Landlords must specifically follow an eviction process in New Jersey if they try to evict a tenant in this state.
Our firm is staffed with an experienced NJ real estate attorney expert in eviction matters, helping her clients in multiple scenarios. Whether you are a homeowner or a tenant, our experts are ready to offer you complete legal assistance.
Eviction Process In New Jersey In 2023
Although New Jersey eviction laws vary by court, they follow the same general 5-step process. To do this, the landlord must:
- Submit a written notice to vacate.
- Fill out all the required forms.
- Serve the tenant.
- Appear before trial.
- Wait for the decision at trial.
Eviction matters are generally handled and made by the New Jersey Department of Community Affairs (DCA).
- The reason each eviction process in New Jersey is different is because it depends on the lease. This contract is signed by the landlord and the tenant.
- It is recommended that landlords try to settle their differences with their tenants outside of court. Therefore, only in extreme cases should one go to court.
If you are seeking legal assistance for these disputes, do not hesitate to contact our NJ landlord tenant lawyer. In addition, our expert is a well-versed NJ real estate litigation attorney, ready to represent her clients in court.
Grounds For Evicting A Tenant In New Jersey
In New Jersey, a landlord can evict a tenant for a number of reasons, the most common being complications in the terms of the lease. The landlord must give the tenant a notice before the official eviction notice stops.
The length of time for this notice depends on the reason for evicting the tenant. Next, we will explain in detail each of these reasons.
1. Violation Of The Lease
The lease must be honored at all times during the tenant’s stay in the property. The terms of the contract may vary from one tenant to another.
Although tenants can be evicted for violating this lease, the landlord must first issue a notice to cease. The notice to cease informs the tenants that they need to resolve their violation.
In the event the tenant fails to resolve the violation, the landlord will have to file an eviction notice. This notice will be for 30 days and the reason for the violation could include:
- Damage to the rental unit.
- Keep pets on a pet-free property.
- Smoking in areas where smoking is not allowed and so on.
If the tenant stays in the property for more than 30 days, then the landlord can continue with the eviction.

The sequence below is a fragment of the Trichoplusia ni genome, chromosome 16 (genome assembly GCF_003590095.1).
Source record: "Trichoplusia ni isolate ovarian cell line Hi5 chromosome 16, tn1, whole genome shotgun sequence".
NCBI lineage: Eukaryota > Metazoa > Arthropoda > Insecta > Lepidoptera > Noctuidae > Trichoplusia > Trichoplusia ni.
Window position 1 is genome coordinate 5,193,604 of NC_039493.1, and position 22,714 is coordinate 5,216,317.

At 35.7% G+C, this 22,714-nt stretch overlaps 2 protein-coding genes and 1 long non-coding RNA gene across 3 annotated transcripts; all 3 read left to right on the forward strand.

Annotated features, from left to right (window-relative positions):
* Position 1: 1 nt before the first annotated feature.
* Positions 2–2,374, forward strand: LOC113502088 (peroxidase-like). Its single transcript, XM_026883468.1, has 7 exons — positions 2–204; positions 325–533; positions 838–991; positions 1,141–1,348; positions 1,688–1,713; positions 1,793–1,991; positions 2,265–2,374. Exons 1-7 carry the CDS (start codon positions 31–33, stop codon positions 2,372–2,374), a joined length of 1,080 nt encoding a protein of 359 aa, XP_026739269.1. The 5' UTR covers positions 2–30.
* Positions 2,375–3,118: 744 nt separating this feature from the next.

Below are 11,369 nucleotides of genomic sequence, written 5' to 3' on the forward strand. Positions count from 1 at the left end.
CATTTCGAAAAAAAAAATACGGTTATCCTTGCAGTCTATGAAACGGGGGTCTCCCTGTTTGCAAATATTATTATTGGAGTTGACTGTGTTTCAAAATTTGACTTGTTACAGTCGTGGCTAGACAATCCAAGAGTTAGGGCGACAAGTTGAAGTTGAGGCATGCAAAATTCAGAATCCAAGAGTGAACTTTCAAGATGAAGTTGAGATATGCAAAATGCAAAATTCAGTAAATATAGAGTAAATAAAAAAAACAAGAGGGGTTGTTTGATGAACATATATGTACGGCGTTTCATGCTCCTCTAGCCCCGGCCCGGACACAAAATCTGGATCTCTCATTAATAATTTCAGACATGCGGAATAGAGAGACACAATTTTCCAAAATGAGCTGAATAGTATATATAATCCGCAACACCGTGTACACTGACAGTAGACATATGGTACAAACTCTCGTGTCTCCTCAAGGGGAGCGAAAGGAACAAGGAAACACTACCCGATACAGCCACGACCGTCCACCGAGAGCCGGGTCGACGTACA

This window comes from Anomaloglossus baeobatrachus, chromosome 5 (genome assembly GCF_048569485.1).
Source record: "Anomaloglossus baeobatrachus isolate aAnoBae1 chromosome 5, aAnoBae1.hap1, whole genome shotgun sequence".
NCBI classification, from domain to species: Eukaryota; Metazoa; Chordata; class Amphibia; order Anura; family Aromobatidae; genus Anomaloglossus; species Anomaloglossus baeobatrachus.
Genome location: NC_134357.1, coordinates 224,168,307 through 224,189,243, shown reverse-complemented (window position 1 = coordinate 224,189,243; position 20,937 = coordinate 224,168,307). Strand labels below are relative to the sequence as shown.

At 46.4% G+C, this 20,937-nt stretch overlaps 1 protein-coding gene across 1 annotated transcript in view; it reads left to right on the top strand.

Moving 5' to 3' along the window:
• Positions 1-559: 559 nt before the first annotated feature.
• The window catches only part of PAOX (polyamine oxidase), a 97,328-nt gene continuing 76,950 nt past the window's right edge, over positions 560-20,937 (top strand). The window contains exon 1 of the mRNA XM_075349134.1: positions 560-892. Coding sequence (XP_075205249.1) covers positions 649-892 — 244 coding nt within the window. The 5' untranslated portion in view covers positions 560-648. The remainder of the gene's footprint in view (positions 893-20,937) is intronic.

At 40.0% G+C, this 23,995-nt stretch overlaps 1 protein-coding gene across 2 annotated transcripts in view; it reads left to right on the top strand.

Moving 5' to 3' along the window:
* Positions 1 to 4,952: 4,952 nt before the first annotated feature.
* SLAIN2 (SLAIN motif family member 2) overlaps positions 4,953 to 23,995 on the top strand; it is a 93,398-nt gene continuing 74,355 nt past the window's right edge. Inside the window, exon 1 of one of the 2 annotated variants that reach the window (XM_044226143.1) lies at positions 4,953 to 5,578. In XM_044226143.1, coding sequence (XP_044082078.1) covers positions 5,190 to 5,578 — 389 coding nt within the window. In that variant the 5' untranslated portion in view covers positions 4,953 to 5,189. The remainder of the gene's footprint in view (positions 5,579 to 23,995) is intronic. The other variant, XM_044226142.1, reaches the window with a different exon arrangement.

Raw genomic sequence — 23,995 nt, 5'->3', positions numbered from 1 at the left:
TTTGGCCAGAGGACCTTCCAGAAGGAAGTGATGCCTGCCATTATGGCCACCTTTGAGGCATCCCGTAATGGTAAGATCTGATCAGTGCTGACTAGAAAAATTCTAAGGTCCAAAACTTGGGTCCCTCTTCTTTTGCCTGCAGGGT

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2. Cause Significant Property Damage
If major property damage occurs, tenants will not be allowed to renew their lease. In addition, landlords will have to notify their tenants at least 3 days in advance of possible eviction.
Tenants have no choice during these situations. Therefore, they must leave the premises before the end of the notice period. Said period will be to avoid being evicted.
3. The Rental Property Will Have To Be Sold Or Used For Personal Use
On occasion, a buyer may be interested in purchasing the rental property. If so, they may not want it to be rented. Alternatively, the owner may change their mind and decide to keep the property in its entirety.
Regardless of both scenarios, the landlord has to provide the tenant with a 2-month notice to vacate.
If you are looking for information regarding what you need to buy a house in NJ or selling a house in New Jersey, we have two publications where we explain these procedures step by step.
4. The Lease Does Not Have Renewal At The End Of The Rental Period
New Jersey law states that landlords cannot evict their tenants without good cause. As a result, as long as the tenants do not violate the lease, they will be able to stay until the end of his period of stay in the rental unit.
However, if the tenant stays one day after their lease has ended and there are no renewal arrangements, the landlord can file a notice to vacate. This notice must be in writing and is usually an eviction notice from:
- 7 days. Usually for weekly contracts.
- 30 days. Generally for monthly contracts.
- 90 days. They are usually for annual contracts.
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5. Tenant’s Employment Ends